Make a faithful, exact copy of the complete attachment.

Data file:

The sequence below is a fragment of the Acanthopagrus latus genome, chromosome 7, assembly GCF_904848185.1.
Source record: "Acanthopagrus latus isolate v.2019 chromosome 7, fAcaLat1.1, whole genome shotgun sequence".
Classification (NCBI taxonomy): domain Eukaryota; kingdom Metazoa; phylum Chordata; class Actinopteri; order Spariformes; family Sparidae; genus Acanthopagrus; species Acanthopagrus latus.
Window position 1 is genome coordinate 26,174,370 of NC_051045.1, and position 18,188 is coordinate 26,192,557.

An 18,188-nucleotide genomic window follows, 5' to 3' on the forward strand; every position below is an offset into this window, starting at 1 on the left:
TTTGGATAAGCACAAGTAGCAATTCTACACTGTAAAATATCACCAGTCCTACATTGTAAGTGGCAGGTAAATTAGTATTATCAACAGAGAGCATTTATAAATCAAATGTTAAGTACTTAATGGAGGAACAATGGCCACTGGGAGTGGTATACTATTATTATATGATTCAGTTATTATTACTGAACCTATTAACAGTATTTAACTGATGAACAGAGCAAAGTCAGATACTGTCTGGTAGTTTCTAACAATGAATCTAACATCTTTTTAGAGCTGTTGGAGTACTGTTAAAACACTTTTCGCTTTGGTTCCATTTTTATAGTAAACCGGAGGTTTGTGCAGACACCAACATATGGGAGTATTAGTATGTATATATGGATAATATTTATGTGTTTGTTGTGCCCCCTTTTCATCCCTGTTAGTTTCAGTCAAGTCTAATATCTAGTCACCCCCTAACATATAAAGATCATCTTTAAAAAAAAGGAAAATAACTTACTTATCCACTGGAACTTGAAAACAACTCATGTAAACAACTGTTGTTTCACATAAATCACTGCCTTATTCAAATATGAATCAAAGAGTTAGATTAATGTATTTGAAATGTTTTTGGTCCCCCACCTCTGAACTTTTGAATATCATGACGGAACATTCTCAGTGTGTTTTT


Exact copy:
The sequence below is a fragment of the Acanthopagrus latus genome, chromosome 7, assembly GCF_904848185.1.
Source record: "Acanthopagrus latus isolate v.2019 chromosome 7, fAcaLat1.1, whole genome shotgun sequence".
Classification (NCBI taxonomy): domain Eukaryota; kingdom Metazoa; phylum Chordata; class Actinopteri; order Spariformes; family Sparidae; genus Acanthopagrus; species Acanthopagrus latus.
Window position 1 is genome coordinate 26,174,370 of NC_051045.1, and position 18,188 is coordinate 26,192,557.

An 18,188-nucleotide genomic window follows, 5' to 3' on the forward strand; every position below is an offset into this window, starting at 1 on the left:
TTTGGATAAGCACAAGTAGCAATTCTACACTGTAAAATATCACCAGTCCTACATTGTAAGTGGCAGGTAAATTAGTATTATCAACAGAGAGCATTTATAAATCAAATGTTAAGTACTTAATGGAGGAACAATGGCCACTGGGAGTGGTATACTATTATTATATGATTCAGTTATTATTACTGAACCTATTAACAGTATTTAACTGATGAACAGAGCAAAGTCAGATACTGTCTGGTAGTTTCTAACAATGAATCTAACATCTTTTTAGAGCTGTTGGAGTACTGTTAAAACACTTTTCGCTTTGGTTCCATTTTTATAGTAAACCGGAGGTTTGTGCAGACACCAACATATGGGAGTATTAGTATGTATATATGGATAATATTTATGTGTTTGTTGTGCCCCCTTTTCATCCCTGTTAGTTTCAGTCAAGTCTAATATCTAGTCACCCCCTAACATATAAAGATCATCTTTAAAAAAAAGGAAAATAACTTACTTATCCACTGGAACTTGAAAACAACTCATGTAAACAACTGTTGTTTCACATAAATCACTGCCTTATTCAAATATGAATCAAAGAGTTAGATTAATGTATTTGAAATGTTTTTGGTCCCCCACCTCTGAACTTTTGAATATCATGACGGAACATTCTCAGTGTGTTTTT